- British universities are spending more on agents to recruit international students
- British higher education faces tension over foreign student immigration
- Increasing numbers of students pursue British degrees outside of Britain
- British Council report argues for 'new status quo' in Indian student mobility
- Report encourages cautious, patient universities to expand to India
Imbalance in British Study Abroad
Two years after a report to the British government warned that its universities were seen to be treating international students as a “cash cow,” the sector is still taking but not giving, a new analysis warns.
The message from the head of the British Council echoes a 2008 report by Sir Drummond Bone, former vice chancellor of the University of Liverpool, which said the perception that internationalization was “just about making money” for universities in the United Kingdom could threaten the sector’s reputation overseas.
Martin Davidson, the British Council’s chief executive, said that there was still a 25:1 imbalance in the number of British students choosing to study abroad, compared with those coming to the U.K.
He said that about 500,000 international students come to the U.K. each year, while the flow in the other direction was between 15,000 and 20,000.
Of those who do venture overseas from British universities, the majority are studying a modern language, he added.
Approximately 40 percent of British students taking part in Erasmus, a European Union student exchange program, are linguists, compared with 5 percent of those participating in the program from other countries.
Speaking at a Council for Industry and Higher Education meeting at the London School of Economics last week, Davidson said that more must be done to make student mobility an integral part of U.K. universities’ relationships with their international partners.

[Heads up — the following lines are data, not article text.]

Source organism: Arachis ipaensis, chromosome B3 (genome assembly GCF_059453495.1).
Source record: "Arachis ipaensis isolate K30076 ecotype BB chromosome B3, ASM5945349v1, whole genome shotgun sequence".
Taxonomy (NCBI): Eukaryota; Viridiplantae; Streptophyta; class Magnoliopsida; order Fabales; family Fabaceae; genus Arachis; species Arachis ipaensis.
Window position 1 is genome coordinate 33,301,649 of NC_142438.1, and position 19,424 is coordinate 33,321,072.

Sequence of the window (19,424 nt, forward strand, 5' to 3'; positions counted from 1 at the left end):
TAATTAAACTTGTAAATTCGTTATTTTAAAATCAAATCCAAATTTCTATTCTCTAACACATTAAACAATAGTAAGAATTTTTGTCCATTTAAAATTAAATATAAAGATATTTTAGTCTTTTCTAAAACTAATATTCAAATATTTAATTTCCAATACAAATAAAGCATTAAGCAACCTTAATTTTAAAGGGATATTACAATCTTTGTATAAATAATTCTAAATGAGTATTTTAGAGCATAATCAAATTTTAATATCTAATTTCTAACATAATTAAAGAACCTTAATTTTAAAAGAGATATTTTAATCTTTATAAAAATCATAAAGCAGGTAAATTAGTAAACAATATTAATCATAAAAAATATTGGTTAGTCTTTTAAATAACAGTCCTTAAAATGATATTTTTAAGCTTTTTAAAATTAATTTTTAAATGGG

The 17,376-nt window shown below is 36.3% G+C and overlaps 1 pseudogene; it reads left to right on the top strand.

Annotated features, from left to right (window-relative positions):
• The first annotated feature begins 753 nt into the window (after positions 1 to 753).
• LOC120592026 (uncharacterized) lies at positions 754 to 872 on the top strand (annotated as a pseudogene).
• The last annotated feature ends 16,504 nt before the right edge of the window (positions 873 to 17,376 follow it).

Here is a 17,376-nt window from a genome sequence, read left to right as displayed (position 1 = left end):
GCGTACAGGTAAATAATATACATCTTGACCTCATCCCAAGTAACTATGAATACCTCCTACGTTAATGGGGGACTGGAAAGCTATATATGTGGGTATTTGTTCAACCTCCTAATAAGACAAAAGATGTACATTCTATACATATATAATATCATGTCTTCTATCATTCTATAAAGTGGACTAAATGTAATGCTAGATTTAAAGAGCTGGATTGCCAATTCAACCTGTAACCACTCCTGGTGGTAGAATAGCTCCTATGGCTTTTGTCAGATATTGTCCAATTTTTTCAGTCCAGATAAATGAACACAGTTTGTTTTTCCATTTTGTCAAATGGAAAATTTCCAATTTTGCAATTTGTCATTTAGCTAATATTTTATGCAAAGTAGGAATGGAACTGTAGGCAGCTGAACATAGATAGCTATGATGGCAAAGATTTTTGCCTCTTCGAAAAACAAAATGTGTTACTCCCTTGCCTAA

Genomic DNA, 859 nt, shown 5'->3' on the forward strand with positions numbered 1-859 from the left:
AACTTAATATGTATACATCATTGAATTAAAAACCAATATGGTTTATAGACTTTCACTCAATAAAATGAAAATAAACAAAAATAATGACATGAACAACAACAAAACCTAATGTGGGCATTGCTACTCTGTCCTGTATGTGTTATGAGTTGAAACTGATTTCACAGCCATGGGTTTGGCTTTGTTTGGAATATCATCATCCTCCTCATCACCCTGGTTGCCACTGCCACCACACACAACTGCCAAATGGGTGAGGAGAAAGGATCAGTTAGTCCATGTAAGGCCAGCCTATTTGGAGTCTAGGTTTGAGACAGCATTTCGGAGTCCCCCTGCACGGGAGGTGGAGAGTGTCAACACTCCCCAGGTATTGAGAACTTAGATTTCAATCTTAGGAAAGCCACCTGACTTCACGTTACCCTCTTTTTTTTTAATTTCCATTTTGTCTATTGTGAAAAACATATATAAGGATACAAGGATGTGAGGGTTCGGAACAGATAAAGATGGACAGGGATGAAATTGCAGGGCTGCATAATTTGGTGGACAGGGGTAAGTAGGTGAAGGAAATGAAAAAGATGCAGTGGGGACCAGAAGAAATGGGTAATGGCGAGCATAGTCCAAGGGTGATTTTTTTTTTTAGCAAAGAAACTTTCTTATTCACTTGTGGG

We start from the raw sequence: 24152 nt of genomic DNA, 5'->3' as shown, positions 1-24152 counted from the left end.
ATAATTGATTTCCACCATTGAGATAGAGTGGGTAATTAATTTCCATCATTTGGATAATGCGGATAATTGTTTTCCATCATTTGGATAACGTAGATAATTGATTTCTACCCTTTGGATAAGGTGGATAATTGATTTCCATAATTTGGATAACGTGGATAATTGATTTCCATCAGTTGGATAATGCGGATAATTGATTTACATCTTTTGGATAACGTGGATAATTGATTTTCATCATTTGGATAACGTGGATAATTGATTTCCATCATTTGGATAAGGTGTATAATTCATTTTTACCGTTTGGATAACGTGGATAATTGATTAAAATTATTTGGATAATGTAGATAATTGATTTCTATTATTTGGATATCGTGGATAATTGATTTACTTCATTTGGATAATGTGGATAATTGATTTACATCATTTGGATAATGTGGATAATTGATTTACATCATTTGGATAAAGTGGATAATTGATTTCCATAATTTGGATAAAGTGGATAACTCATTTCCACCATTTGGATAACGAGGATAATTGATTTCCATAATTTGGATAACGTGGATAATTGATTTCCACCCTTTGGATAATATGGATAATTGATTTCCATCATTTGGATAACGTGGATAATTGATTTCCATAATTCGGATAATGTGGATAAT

“We have a serious problem in the mismatch between the number of British students who are prepared to go overseas and those who come here,” he said.
“It’s clear our international partners value their U.K. education; it’s less clear that U.K. students value an international education.”
Davidson said that a “language deficit” was inhibiting British students, but that it was up to both businesses and universities to prove the value of a semester abroad.
“The U.K. may soon be the very last monolingual culture in the world. We would argue that’s a serious deficit in the education system for our young people.
“Without people who are comfortable working in an international context, the U.K.’s international influence is bound to decline over time,” he said.
The British Council, echoing a statement it issued in March, advised universities to consider what kind of study abroad experience would attract more U.K. students to sign up.
Caroline Gipps, vice chancellor of the University of Wolverhampton, said appetite for its Chinese study program was healthy because it reflected student interests.
At the time that his report was published in 2008, Drummond predicted that the problem would be a difficult one to solve.
“There are various ways of skinning that cat, but it is a difficult cat to skin,” he said.
Universities UK said the sector was working to address the imbalance, with institutions investigating the appeal of sandwich courses and shorter placements.
But a spokesman also said that universities had to play a role in equipping young people with the language skills that would enable them to study overseas.
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